Petropower offers conditional emissions cuts of up to 130Mt CO2e by 2030, becoming last G20 member to submit plan before Paris summit
By Alex Pashley
Saudi Arabia made its contribution to a climate rescue pact on Tuesday, calling it a “significant deviation” for the emissions of the oil-reliant economy.
The world’s largest crude oil producer pledged to achieve “mitigation co-benefits” of up to 130 million tons of carbon dioxide equivalent a year by 2030, in an opaque submission with numerous caveats.
It was the last G20 country to submit its offer to the UN, ahead of a meeting of those wealthy economies this weekend – and next month’s critical climate summit in Paris.
The 14th largest polluter emitted 527Mt in 2012, and didn’t give figures for forecasts of future emissions growth.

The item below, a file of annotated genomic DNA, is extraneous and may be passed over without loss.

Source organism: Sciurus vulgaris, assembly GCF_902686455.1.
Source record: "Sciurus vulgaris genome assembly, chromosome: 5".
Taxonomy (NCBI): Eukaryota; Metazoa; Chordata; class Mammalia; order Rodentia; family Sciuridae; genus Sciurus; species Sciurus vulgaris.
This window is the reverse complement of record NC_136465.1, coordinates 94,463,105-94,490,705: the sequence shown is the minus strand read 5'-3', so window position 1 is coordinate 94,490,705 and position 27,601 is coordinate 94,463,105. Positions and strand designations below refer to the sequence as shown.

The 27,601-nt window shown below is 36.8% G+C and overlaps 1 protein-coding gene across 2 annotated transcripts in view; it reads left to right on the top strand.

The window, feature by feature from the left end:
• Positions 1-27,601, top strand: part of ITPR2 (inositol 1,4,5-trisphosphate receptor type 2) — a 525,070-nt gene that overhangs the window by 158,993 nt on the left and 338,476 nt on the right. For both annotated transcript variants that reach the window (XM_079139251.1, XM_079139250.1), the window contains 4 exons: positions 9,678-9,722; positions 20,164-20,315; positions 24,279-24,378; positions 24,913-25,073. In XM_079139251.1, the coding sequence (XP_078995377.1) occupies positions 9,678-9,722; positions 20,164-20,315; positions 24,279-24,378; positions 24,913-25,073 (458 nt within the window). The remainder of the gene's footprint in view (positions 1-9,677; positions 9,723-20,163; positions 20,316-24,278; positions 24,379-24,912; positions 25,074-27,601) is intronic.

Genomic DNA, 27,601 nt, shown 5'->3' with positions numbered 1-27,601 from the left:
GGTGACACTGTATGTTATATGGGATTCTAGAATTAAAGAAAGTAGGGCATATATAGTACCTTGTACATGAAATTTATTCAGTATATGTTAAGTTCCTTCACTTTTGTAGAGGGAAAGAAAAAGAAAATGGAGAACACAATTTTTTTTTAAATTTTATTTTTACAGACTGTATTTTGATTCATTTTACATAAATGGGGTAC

Plans to deploy renewable power and target energy efficiency depend on strong economic growth from oil revenues, it said, which make up 90% of GDP.
To lessen the dominance of its oil industry by growing its petrochemical and mining sectors among others, it would need financial assistance to compensate for slower economic growth.
“These measures focus on harnessing the mitigation potential in a way that prevents ‘lock in’ of high-GHG infrastructure,” the submission said.
The “intended nationally determined contribution” (INDC) to a UN deal sees a staunch climate laggard endorse efforts to limit climate change after months of speculation.
Over 150 countries covering 90% of greenhouse gas emissions have now contributed to a new global warming accord expected to be struck in Paris in December.
Saudi Arabia, which is weathering a collapse in global energy prices, highlighted its drive to diversify its economy.
Riyadh said it had “ambitious programs for renewable energy to increase its contribution to the energy mix,” such as solar and wind power. It declined to put any target in terms of installed capacity, however.
It also outlined unquantified targets for carbon capture and storage, gas production, and reductions in methane leaks and flaring.